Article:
Also, keeping all the openings facing the same way at the bottom, you will be able to ‘jump’ the sewing machine needle over to the leg, then to the next arm, etc. I don’t have to cut any threads along the way, either. This saves time and thread.
When making cloth dolls, always test your machine’s tension and stitch to ensure it’s ready to sew. Begin by sewing along the traced line of the outermost part of the doll parts. As you can see, I started with the doll’s body. Begin at the bottom and guide your needle along the traced line. Slow down around the curves. I usually have my machine set to always stop with the needle down, so if I have lifted the presser foot to turn the fabric, my needle stays in place. For tight curves, I slow my machine done a lot, one stitch at a time. It helps me to stay on the traced line as I guide the needle around the tight curve.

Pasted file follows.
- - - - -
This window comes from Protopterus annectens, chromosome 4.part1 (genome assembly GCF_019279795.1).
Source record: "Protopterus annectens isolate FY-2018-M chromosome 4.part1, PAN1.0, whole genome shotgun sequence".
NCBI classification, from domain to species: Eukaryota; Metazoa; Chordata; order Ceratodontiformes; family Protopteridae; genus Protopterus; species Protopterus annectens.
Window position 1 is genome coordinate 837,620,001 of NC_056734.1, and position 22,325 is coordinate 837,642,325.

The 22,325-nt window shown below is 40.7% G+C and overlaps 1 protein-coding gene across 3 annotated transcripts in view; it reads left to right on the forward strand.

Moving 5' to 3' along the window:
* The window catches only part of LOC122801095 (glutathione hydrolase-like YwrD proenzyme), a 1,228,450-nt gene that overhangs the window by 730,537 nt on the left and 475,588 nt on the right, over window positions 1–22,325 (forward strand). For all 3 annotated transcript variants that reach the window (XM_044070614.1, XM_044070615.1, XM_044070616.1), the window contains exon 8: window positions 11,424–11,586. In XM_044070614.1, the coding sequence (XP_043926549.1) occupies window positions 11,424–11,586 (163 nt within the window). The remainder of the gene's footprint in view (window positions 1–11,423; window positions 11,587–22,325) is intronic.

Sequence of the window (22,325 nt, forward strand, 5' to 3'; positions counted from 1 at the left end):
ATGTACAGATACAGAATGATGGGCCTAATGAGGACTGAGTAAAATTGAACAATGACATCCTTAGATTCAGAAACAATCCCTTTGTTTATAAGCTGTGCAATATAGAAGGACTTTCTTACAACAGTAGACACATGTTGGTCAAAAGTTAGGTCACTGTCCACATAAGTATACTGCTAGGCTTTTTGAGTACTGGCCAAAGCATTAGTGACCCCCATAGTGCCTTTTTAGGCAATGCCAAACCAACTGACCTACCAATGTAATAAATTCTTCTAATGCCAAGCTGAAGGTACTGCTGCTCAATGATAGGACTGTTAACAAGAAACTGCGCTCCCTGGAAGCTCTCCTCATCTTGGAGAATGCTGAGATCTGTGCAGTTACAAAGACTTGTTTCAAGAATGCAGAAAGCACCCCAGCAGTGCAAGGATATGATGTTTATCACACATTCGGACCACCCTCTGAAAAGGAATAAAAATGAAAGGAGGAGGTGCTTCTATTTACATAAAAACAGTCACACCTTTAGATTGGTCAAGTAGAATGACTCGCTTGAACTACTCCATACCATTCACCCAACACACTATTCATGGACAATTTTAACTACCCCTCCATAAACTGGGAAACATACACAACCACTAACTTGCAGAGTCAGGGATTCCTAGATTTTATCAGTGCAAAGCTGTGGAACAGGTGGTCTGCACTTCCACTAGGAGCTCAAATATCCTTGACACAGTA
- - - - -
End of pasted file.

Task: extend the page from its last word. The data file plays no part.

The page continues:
And remember: don’t sew completely around. You need to leave the designated areas unsewn. The opening allows you to turn the part right side out and stuff the doll.
Using sharp fabric scissors. cut around each sewn doll part, leaving about a 1/4″ allowance between the stitches and fabric edges. You may want to cut a “v” out from the seam wherever you have a sharp curve. This helps your fabric from bunching up in the curve. Be sure not to cut into the stitches, though.
This cloth doll-making technique is similar to the first one, but in this one, you use pattern templates. First, print your pattern pieces onto card stock. Then cut those pieces out to make templates.